Seneca part 18: Voluntary poverty

We have a month of festivities behind us. For many, January is the month to get back on our feet and get sober once more – perhaps even literally. As for myself, I noticed that December had some fun (although I managed to restrain myself well), but that I started January with newfound motivation to pursue my Stoic Journey. As Seneca says in his eighteenth moral letter to Lucilius: in December “license is given to the general merrymaking”, but it should not last for the entire year. We don’t have to ignore festivities: it can even be a great test of strength. But we should keep ourselves in check.


For this is the surest proof which a man can get of his own constancy, if he neither seeks the things which are seductive and allure him to luxury, nor is led into them. It shows much more courage to remain dry and sober when the mob is drunk and vomiting; but it shows greater self-control to refuse to withdraw oneself and to do what the crowd does, but in a different way

With the new year, we might embrace new challenges, either as New Year’s resolutions or just as regular intentions. Seneca proposes a challenge that can have great benefits for your happiness and calm. This is the challenge of voluntary poverty. He describes it as follows:


Set aside a certain number of days, during which you shall be content with the scantiest and cheapest fare, with coarse and rough dress, saying to yourself the while: “Is this the condition that I feared?” (…) Let the pallet be a real one, and the coarse cloak; let the bread be hard and grimy. Endure all this for three or four days at a time, sometimes for more, so that it may be a test of yourself instead of a mere hobby. Then, I assure you, my dear Lucilius, you will leap for joy when filled with a pennyworth of food, and you will understand that a man’s peace of mind does not depend upon Fortune; for, even when angry she grants enough for our needs.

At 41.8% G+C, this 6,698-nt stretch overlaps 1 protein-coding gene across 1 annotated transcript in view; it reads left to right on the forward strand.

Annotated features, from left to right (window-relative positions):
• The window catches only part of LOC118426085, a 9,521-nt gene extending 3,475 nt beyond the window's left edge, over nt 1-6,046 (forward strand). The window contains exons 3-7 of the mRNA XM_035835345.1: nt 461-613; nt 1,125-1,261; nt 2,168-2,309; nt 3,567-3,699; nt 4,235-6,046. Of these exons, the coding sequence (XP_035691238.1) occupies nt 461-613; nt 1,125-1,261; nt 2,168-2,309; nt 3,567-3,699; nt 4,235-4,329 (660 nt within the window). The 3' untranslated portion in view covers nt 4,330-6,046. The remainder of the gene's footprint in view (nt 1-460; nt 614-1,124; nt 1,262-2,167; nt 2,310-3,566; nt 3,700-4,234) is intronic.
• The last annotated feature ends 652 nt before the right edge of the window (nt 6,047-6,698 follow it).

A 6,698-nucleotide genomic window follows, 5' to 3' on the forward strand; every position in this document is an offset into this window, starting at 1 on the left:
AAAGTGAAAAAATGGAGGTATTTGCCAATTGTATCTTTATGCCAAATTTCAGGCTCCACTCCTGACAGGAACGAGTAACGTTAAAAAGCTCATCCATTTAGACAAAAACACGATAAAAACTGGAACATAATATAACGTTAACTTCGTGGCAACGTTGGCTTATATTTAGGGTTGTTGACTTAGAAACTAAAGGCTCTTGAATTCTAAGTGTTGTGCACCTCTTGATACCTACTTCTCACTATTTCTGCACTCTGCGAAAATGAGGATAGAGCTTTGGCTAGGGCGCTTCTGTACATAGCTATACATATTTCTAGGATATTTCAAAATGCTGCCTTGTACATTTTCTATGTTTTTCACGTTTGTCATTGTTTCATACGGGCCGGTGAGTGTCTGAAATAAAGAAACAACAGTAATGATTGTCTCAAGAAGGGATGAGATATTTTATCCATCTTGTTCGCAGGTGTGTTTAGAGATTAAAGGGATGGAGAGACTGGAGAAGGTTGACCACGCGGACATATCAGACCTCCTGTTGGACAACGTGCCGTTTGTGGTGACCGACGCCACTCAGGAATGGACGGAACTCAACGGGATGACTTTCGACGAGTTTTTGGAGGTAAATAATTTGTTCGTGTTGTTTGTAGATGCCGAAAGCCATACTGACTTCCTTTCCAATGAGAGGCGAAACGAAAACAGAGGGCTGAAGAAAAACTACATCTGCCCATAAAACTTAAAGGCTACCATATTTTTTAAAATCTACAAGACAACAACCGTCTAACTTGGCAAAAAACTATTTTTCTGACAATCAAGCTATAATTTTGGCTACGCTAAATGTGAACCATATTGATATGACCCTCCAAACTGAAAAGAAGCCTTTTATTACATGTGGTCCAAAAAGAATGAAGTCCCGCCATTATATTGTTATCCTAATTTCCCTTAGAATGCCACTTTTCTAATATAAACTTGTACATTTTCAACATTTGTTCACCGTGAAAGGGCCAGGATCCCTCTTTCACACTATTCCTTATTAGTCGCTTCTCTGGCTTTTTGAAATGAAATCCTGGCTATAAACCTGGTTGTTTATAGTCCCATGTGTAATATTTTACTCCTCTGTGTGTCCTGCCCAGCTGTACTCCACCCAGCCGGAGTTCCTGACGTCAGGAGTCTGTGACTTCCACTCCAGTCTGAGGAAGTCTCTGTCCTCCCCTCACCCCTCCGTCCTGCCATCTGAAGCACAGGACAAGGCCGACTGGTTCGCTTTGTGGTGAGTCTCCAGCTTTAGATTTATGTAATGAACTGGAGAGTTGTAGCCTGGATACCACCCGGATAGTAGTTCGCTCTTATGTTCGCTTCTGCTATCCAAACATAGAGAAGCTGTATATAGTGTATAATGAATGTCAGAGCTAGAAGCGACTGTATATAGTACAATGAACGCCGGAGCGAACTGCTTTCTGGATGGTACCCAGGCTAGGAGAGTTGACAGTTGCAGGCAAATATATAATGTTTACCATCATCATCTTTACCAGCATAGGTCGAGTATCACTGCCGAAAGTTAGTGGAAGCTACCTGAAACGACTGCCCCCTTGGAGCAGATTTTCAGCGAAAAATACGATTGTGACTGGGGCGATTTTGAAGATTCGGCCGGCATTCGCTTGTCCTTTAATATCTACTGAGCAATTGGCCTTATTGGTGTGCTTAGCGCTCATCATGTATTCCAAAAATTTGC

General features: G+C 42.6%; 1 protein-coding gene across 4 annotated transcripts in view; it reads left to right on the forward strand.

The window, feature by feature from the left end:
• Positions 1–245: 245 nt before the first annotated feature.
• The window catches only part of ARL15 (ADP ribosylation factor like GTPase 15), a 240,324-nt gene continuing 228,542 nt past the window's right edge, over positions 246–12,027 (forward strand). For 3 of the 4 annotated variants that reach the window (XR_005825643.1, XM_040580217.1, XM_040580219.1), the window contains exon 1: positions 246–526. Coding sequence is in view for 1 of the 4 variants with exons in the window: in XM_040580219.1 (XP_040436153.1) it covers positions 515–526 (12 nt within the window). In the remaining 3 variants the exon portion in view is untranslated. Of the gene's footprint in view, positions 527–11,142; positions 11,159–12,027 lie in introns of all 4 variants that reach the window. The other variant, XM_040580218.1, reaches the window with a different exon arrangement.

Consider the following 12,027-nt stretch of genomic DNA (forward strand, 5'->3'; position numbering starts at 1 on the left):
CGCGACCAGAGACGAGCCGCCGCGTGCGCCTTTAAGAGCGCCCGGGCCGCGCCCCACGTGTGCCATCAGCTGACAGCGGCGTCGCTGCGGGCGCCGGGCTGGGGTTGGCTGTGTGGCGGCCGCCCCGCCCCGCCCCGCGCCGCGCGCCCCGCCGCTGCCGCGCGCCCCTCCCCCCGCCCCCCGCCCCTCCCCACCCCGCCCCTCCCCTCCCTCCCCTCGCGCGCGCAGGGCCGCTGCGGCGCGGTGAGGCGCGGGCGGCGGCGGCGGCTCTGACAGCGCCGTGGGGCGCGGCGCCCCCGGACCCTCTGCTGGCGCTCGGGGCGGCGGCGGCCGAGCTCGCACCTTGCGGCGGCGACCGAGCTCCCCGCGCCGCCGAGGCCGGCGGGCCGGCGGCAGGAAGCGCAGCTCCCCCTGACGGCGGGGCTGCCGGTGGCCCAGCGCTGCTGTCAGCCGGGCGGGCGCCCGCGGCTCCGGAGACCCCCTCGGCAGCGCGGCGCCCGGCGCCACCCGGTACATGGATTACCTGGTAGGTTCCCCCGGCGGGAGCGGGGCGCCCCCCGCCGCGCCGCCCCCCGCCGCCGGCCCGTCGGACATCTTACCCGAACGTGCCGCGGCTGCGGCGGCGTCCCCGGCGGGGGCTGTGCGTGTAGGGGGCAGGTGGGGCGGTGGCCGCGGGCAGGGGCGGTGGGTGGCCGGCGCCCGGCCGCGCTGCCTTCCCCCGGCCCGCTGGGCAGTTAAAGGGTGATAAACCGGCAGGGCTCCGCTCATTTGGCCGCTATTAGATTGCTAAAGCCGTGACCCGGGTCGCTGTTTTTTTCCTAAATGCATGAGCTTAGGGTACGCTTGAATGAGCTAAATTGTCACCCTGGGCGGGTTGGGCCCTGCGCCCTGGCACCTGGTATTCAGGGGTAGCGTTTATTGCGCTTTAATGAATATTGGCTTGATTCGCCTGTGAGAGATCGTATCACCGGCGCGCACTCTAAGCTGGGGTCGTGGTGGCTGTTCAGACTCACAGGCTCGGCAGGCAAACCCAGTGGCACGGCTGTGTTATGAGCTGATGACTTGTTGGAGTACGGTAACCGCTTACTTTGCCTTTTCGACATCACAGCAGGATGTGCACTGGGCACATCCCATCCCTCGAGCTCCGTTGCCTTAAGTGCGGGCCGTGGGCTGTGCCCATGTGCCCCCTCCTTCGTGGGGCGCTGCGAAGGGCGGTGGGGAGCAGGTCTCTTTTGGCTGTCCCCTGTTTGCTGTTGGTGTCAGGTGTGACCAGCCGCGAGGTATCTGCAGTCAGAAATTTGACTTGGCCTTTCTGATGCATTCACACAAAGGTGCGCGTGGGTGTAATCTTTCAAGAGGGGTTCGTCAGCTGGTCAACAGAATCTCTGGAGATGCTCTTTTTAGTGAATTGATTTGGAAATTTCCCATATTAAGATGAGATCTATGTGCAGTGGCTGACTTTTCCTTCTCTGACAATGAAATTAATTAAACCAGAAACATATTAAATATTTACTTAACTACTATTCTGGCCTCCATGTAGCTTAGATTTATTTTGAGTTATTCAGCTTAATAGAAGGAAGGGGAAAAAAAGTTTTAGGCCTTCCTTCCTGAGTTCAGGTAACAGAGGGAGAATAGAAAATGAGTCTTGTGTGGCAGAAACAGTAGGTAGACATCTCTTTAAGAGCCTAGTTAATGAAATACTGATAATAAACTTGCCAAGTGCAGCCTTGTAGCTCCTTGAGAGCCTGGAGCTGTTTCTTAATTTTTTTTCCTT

Exposing ourselves to hardships in untroubled times prepares us for more difficult times ahead. An athlete trains his muscles before he competes in a match. We can train our mind and spirit before we need them most:


In days of peace the soldier performs manoeuvres, throws up earthworks with no enemy in sight, and wearies himself by gratuitous toil, in order that he may be equal to unavoidable toil. If you would not have a man flinch when the crisis comes, train him before it comes.

Voluntary poverty trains our spirit: it makes us stronger. Maybe this practice is too extreme for you, but at least give it a try. Because the result can be amazing: strength of will and character, fearlessness for loss of luxury, and happiness from the smallest of things.


For though water, barley-meal, and crusts of barley-bread are not a cheerful diet, yet it is the highest kind of Pleasure to be able to derive pleasure from this sort of food, and to have reduced one’s needs to that modicum which no unfairness of Fortune can snatch away.

So after the December holidays, are you prepared to challenge yourself? Do you think you can not only stand poverty, but even enjoy while being poor? Try it out. Dress in simple clothing, even in the winter cold. Be content with simple bread and water. Sleep on the floor or with a thin cover. Experience what it is to lose luxuries you take for granted. And you will see: it is not that bad. We can do with less luxury and still be happy. If you can discover and prove this in January, then you have started the new year very well.

This article is part of the weekly Seneca series. New articles will be published every Thursday. Be sure you don’t miss any of them by subscribing here. Thanks!

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